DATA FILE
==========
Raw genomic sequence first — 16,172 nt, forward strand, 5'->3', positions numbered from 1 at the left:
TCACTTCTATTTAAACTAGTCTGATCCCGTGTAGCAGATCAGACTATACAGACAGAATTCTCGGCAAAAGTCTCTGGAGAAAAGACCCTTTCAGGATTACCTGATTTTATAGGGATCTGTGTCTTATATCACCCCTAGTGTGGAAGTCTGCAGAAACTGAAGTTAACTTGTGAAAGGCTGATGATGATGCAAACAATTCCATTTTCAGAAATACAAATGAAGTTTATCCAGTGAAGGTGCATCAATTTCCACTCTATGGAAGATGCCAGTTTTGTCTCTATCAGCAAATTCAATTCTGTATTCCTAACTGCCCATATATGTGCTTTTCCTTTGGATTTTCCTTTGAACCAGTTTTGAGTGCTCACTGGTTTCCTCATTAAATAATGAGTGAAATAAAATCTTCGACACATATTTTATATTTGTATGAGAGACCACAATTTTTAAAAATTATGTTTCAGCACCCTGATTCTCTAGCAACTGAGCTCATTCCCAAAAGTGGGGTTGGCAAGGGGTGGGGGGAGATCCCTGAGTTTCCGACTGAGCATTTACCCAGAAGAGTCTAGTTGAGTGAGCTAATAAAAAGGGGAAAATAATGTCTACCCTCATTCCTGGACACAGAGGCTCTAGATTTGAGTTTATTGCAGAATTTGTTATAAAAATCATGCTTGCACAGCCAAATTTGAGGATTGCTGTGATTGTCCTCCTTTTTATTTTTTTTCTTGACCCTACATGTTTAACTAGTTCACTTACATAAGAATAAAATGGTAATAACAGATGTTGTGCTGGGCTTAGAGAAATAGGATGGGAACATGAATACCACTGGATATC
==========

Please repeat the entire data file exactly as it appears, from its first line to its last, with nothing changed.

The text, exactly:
Raw genomic sequence first — 16,172 nt, forward strand, 5'->3', positions numbered from 1 at the left:
TCACTTCTATTTAAACTAGTCTGATCCCGTGTAGCAGATCAGACTATACAGACAGAATTCTCGGCAAAAGTCTCTGGAGAAAAGACCCTTTCAGGATTACCTGATTTTATAGGGATCTGTGTCTTATATCACCCCTAGTGTGGAAGTCTGCAGAAACTGAAGTTAACTTGTGAAAGGCTGATGATGATGCAAACAATTCCATTTTCAGAAATACAAATGAAGTTTATCCAGTGAAGGTGCATCAATTTCCACTCTATGGAAGATGCCAGTTTTGTCTCTATCAGCAAATTCAATTCTGTATTCCTAACTGCCCATATATGTGCTTTTCCTTTGGATTTTCCTTTGAACCAGTTTTGAGTGCTCACTGGTTTCCTCATTAAATAATGAGTGAAATAAAATCTTCGACACATATTTTATATTTGTATGAGAGACCACAATTTTTAAAAATTATGTTTCAGCACCCTGATTCTCTAGCAACTGAGCTCATTCCCAAAAGTGGGGTTGGCAAGGGGTGGGGGGAGATCCCTGAGTTTCCGACTGAGCATTTACCCAGAAGAGTCTAGTTGAGTGAGCTAATAAAAAGGGGAAAATAATGTCTACCCTCATTCCTGGACACAGAGGCTCTAGATTTGAGTTTATTGCAGAATTTGTTATAAAAATCATGCTTGCACAGCCAAATTTGAGGATTGCTGTGATTGTCCTCCTTTTTATTTTTTTTCTTGACCCTACATGTTTAACTAGTTCACTTACATAAGAATAAAATGGTAATAACAGATGTTGTGCTGGGCTTAGAGAAATAGGATGGGAACATGAATACCACTGGATATC